• Provide means by which employees can share their work related concerns by meeting with their manager or Human Resources.
  • And close by reminding employees of resources that are available to them if they need to talk this through via the company Employee Assistance Program (EAP) or counseling benefits offered through their health plan or local social services.

Three to four weeks later:

  • Post-investigation is the right time to review the company policy and make any revisions that are needed to promote a zero tolerance workplace and comply with the laws. Managers who were involved in the investigation should be allowed to provide insight, and the final revision should be reviewed by an attorney.
  • Provide all staff training, review the laws, distribute and review the company policy, and have each employee sign an acknowledgement that they attended training and understand their rights and responsibilities. Managers should attend this meeting to show that they are united in the enforcement of the zero tolerance policy.
  • At the end of the meeting, either as one group or after breaking into separate departments, allow for open discussion on how the laws and the policy apply in your workplace. Provide examples of courteous respectful behaviors, and those that are not allowed (being careful not to use examples that are too close to the recent investigation). And ask employees for suggestions on how to promote better behaviors within the workplace.
  • Schedule and conduct Supervisor/Manager unlawful harassment training, even if it was conducted in the recent past, to remind the management team how important this is to the company.

Three months later:

During an investigation employees may take sides, restrict communication, and become uptight and leery of those they work with.  If relationships are left to rebuild on their own, it can impact business for a period of months or more. Employers must take an active role in helping employees to rebuild trust in their co-workers and managers, so they can feel comfortable again and even enjoy their daily work.  It is usually most effective to begin the rebuilding process within three to four months of an investigation, allowing for a cooling off period when raw emotions can heal.

  •  A good first step is to host a company lunch or barbecue. During this time, implement games or activities that promote teamwork, positive reinforcements and laughter. When employees laugh together, they let their guard down.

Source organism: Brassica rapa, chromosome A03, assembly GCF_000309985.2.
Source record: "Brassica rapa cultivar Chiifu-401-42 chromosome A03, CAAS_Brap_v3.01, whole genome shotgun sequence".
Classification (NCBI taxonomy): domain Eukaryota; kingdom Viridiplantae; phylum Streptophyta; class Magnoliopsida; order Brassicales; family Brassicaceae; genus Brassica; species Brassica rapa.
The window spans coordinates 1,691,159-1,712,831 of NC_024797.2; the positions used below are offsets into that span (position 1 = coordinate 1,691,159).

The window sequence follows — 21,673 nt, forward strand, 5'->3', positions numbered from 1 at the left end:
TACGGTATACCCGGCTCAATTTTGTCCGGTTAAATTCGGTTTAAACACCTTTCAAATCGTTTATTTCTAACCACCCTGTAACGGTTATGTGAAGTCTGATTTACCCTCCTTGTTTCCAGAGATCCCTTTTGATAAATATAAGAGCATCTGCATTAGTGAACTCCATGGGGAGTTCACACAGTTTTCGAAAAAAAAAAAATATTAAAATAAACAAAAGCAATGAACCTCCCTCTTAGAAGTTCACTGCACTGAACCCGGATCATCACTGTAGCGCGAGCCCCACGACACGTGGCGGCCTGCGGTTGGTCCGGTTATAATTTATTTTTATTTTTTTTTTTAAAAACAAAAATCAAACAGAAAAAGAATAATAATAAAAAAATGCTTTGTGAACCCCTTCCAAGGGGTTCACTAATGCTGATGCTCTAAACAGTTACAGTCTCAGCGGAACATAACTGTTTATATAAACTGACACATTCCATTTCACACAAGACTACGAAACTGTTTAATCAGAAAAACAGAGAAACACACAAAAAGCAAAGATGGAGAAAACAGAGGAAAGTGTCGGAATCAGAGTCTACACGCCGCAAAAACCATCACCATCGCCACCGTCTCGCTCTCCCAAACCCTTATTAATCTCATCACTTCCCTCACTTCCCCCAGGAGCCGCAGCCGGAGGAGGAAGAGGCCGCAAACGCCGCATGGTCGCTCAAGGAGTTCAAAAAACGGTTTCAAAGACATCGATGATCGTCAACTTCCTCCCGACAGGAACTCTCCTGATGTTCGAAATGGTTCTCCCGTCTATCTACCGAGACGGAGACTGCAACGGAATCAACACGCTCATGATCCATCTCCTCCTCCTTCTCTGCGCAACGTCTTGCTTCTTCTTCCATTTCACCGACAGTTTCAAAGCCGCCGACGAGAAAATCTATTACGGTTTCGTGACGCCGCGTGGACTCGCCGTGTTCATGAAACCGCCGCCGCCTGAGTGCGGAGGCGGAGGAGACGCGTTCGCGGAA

• Institute a spot award program to recognize teamwork, kind/respectful behaviors, and providing a helpful hand to others.
  • Spend time, either one-on-one or in groups, talking about growth and learning opportunities in the company to increase engagement.
  • And finally, actively manage employees by using your performance review and progressive discipline processes to recognize and build on good behaviors, and control the wrong behaviors BEFORE they get out of hand.

I hope this information is helpful to you. But remember, if you need to investigate……! Simplifying the way employers conduct investigations.


The Top 10 Investigation Challenges: Part 9, Getting the budget and buy-in from the Executive Team.

What if an employee informed you that he is constantly being asked to spend “personal time” with a manger from another department? You know you have to conduct an investigation, right? But before you begin, you must receive cooperation from your boss, be it the General Manager, VP of your division or the CEO. You also have to get a budget approved, which can be expensive depending on what resources you may need.  This may not sound like one of the more difficult investigation challenges since the law requires this investigation. But in reality, many executives are still of the thought that it is better to sweep these issues under the rug in order to avoid creating more liability by making a mountain out of a molehill. What they need from you is a little education and a few hard facts. Here are a couple Continue reading